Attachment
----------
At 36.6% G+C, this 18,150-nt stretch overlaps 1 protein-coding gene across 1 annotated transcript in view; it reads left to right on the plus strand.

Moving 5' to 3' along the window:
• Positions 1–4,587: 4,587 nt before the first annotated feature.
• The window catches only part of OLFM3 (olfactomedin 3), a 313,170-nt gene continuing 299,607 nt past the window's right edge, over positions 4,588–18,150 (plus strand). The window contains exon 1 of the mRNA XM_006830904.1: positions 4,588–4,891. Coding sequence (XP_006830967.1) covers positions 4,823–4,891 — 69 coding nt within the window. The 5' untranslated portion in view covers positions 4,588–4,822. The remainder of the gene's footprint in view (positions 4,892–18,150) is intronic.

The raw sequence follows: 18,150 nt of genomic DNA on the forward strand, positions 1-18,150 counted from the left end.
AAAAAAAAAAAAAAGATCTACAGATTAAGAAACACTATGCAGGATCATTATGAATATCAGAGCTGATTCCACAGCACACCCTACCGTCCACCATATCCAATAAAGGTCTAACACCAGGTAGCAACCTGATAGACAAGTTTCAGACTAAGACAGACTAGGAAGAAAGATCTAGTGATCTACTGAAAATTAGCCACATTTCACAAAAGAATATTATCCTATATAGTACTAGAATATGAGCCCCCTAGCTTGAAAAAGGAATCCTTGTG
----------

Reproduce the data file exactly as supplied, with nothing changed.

At 36.6% G+C, this 18,150-nt stretch overlaps 1 protein-coding gene across 1 annotated transcript in view; it reads left to right on the plus strand.

Moving 5' to 3' along the window:
• Positions 1–4,587: 4,587 nt before the first annotated feature.
• The window catches only part of OLFM3 (olfactomedin 3), a 313,170-nt gene continuing 299,607 nt past the window's right edge, over positions 4,588–18,150 (plus strand). The window contains exon 1 of the mRNA XM_006830904.1: positions 4,588–4,891. Coding sequence (XP_006830967.1) covers positions 4,823–4,891 — 69 coding nt within the window. The 5' untranslated portion in view covers positions 4,588–4,822. The remainder of the gene's footprint in view (positions 4,892–18,150) is intronic.

The raw sequence follows: 18,150 nt of genomic DNA on the forward strand, positions 1-18,150 counted from the left end.
AAAAAAAAAAAAAAGATCTACAGATTAAGAAACACTATGCAGGATCATTATGAATATCAGAGCTGATTCCACAGCACACCCTACCGTCCACCATATCCAATAAAGGTCTAACACCAGGTAGCAACCTGATAGACAAGTTTCAGACTAAGACAGACTAGGAAGAAAGATCTAGTGATCTACTGAAAATTAGCCACATTTCACAAAAGAATATTATCCTATATAGTACTAGAATATGAGCCCCCTAGCTTGAAAAAGGAATCCTTGTG